The New York Times reports additional details about the aftermath of the school bus massacre in northern Yemen:

Ali Abdullah Hamlah, a local bakery owner, said he heard the explosion and saw a huge cloud billow from the site before seeing a young man covered in blood dragging himself away. Mr. Hamlah approached and saw the bodies of seven children scattered around.

“In some cases, only the upper bodies of the kids were found,” he said. The mangled body of one child was found on the roof of a building, propelled by the force of the blast [bold mine-DL].

Videos shot in the aftermath show the demolished bus with the lifeless bodies of two boys on the floor. Other boys are on the ground nearby. Some struggle to move. Others are dead and eviscerated, their remains mixed up in the street with the detritus from the explosion.

“It was the first time in my life that I have seen such a horrific massacre,” Mr. Hamlah said.

There can be no justification for the attack on the school bus in Dahyan. A bus in a crowded market is not a military target, but it was deliberately blown up anyway. There is no doubt as to who is responsible, and there is no question that the bombing of a bus full of small children constitutes is a war crime. It also appears that the bomb that killed them was sold to a member of the coalition by the U.S., and it is more than likely that the U.S. military refueled the plane that dropped it. Our military claims that it doesn’t know what the coalition does with the weapons and refueling that they provide, but ignorance is no defense when our government has every reason to believe that our military assistance is being used to kill civilians.

This attack is just one among thousands of other attacks on civilian targets carried out by the Saudi coalition since the war began. It is an especially egregious example of how the war on Yemen is killing the country’s children. Many tens of thousands of Yemeni children are dying each year from preventable causes because of this war, and their deaths go mostly unremarked and unnoticed in the U.S. It is horrifying that it takes the massacre of over three dozen small boys to force our media and our government to pay close attention to what U.S. policy has been making possible for more than three years, but perhaps at least now more Americans will understand the consequences of our indefensible support for this war.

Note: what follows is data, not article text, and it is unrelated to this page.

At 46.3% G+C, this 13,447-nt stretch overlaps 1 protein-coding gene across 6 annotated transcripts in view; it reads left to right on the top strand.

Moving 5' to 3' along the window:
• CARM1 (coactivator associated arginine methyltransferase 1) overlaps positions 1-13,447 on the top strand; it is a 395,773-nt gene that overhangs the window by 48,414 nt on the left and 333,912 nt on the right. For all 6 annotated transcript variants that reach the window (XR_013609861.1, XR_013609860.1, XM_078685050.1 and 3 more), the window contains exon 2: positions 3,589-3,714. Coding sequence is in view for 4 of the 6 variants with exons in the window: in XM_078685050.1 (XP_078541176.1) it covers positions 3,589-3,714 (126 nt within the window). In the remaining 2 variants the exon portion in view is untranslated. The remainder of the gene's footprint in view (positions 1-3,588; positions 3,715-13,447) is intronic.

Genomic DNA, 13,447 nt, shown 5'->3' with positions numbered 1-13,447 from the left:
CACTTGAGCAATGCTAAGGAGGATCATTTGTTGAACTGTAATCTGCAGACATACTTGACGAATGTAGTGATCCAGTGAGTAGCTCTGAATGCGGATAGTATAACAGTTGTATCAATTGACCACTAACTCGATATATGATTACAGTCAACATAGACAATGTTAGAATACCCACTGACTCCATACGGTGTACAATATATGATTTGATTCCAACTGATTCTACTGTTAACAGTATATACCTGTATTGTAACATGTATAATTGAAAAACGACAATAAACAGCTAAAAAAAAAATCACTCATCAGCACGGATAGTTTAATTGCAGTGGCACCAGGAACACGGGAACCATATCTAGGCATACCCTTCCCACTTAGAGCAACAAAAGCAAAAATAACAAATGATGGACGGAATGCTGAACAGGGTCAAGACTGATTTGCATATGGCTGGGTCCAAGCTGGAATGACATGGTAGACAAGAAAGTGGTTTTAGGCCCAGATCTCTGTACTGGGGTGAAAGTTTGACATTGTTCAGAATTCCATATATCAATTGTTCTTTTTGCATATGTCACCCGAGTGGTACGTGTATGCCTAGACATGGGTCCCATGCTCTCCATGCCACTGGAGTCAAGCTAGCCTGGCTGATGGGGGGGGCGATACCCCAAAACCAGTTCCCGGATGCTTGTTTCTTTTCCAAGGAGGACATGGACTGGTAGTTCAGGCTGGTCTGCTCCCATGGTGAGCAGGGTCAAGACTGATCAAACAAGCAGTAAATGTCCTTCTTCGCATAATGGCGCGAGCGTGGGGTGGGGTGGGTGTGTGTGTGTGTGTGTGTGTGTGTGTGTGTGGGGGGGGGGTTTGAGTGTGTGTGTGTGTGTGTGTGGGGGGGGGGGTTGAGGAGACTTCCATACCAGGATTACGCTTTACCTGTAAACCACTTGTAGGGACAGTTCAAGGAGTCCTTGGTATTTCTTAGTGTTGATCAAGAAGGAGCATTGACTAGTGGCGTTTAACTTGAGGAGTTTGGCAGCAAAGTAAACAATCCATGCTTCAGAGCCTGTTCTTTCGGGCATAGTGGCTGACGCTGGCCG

Civilian deaths from coalition airstrikes have risen in the last year, and they are likely to keep rising if the coalition’s offensive on Hodeidah is not stopped. Just this week coalition airstrikes claimed at least another 13 lives and injured two dozen more civilians in Hodeidah. Fatik Al-Rodaini of the charity Mona Relief reported another two dozen killed in airstrikes yesterday:

The Saudi coalition clearly isn’t reducing the number of civilians that they kill in their attacks. As the Times report notes, the coalition keeps doing the same things they have been doing for years:

“The Saudis aren’t learning,” said Larry L. Lewis, a former State Department official who visited Saudi Arabia five times in 2015 and 2016 to help the country’s air force improve its targeting procedures and investigations. “They’re making the same mistakes they’ve been making all along. And we are not pressing the issue. We are letting them get away with it.”

The Saudis and their allies must not be allowed to get away with it any longer. The administration won’t hold them accountable, so Congress and the public have to do it. There is increasing Congressional scrutiny of U.S. policy in Yemen, but there needs to be much more than there has been. If the president is going to ignore the conditions that Congress sets on military assistance to the coalition, Congress will simply have to cut off that assistance entirely.